I had a problem with what I thought was a sticking gas valve. It turned out it was a working igniter that wasn't hot enough to light the flame. I understand the basic chain of events, but wanted to clarify the various stages of protection when/if something goes wrong.
During the time flue exhaust blower builds up pressure and the burner actually ignites, on this furnace (Rheem 90plus model from 1994 no flame or igniter sensors that I could find), doesn't the system confirm the igniter is actually glowing before it energizes the solenoid for the gas valve? If there is no sensor for the igniter, how does the system know it is working? Why energize the solenoid if the igniter isn't hot enough?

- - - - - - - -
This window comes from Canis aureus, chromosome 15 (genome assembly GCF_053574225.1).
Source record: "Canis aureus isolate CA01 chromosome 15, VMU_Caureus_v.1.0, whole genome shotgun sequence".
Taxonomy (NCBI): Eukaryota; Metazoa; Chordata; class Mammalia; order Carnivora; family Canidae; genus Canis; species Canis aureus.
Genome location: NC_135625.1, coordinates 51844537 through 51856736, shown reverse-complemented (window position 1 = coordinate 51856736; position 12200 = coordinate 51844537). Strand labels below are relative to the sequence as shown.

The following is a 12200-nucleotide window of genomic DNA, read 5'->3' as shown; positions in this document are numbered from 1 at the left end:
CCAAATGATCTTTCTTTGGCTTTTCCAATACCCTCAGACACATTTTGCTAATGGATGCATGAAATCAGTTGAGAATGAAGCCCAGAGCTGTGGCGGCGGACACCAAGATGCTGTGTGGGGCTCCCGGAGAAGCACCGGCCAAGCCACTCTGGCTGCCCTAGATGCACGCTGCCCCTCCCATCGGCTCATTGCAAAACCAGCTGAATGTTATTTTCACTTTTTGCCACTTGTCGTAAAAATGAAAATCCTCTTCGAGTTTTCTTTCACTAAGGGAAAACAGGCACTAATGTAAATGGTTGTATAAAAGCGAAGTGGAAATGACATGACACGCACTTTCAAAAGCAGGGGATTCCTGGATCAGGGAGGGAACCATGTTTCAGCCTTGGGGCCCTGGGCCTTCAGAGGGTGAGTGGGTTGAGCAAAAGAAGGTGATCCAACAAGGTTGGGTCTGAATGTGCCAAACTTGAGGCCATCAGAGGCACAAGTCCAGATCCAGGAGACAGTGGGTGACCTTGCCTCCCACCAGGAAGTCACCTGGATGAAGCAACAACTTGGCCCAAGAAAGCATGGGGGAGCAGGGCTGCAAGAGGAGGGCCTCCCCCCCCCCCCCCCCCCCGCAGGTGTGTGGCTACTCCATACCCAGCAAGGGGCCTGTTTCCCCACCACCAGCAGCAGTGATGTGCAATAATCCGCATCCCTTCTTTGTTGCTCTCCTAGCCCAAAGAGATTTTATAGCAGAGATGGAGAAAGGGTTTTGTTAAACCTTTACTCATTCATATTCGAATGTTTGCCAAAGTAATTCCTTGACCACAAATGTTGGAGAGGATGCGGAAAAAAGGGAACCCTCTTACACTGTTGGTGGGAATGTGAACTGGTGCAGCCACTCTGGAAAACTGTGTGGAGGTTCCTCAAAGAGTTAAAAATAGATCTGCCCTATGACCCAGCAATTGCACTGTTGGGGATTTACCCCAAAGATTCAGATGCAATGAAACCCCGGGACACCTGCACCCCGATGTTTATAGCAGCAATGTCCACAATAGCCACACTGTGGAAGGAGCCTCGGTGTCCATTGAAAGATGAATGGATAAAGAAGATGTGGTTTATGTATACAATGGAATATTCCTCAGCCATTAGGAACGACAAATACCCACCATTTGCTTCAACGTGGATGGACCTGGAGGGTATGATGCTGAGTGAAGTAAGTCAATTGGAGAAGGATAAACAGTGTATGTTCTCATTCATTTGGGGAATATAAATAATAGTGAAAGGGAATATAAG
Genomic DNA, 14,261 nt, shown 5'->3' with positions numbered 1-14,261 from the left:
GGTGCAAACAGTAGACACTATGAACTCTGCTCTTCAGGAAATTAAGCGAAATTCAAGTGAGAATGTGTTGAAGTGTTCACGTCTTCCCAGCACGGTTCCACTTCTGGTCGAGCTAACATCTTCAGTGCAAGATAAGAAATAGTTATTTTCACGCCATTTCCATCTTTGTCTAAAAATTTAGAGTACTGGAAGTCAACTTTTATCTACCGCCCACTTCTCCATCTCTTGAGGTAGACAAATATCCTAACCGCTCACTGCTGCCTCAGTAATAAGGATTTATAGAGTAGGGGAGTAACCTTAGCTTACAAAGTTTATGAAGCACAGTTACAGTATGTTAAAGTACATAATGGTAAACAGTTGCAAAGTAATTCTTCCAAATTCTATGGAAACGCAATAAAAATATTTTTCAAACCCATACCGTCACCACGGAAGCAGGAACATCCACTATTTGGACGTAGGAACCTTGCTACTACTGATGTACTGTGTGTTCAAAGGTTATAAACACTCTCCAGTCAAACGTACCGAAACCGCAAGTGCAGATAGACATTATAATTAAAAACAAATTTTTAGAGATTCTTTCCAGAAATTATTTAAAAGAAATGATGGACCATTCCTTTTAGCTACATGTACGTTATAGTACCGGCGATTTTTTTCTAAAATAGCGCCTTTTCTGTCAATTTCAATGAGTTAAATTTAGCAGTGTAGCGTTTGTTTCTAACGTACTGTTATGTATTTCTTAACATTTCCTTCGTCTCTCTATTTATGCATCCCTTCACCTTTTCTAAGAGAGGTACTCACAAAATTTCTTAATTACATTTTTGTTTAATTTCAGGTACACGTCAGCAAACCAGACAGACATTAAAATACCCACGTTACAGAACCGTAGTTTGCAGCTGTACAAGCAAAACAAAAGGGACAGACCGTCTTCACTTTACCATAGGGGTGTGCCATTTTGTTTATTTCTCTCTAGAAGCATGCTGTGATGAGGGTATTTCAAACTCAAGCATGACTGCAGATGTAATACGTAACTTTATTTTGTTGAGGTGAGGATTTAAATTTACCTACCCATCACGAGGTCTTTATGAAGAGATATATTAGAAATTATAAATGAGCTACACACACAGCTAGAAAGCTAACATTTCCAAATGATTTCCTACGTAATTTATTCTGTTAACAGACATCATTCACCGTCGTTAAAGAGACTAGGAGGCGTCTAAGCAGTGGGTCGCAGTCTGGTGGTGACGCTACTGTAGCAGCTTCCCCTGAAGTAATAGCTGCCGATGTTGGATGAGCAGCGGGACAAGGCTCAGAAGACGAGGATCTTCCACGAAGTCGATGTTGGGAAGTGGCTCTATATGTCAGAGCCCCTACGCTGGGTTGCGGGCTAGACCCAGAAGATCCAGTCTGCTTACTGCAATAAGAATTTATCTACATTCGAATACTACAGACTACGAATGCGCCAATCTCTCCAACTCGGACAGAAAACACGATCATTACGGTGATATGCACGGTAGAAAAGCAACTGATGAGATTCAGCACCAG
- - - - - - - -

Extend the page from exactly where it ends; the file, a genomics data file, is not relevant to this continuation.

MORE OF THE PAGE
What was happening was the igniter would glow, I would hear the solenoid energize, then de-energize within 5 seconds with no igniting of the gas. I assumed the gas valve was sticking since by taping on the valve (not with a hammer) after a couple of tries, the flame would ignite. The furnace would be fine for a day or so, then fail again. I had a service guy out and we found it was the igniter even though it was working. By removing the existing igniter and comparing that with the 'glow' from my original igniter (that I saved when it was replaced), the replacement had less of a 'glow'.
What I don't understand why taping on the valve caused the gas to fire if it was the igniter.
Hope that made sense.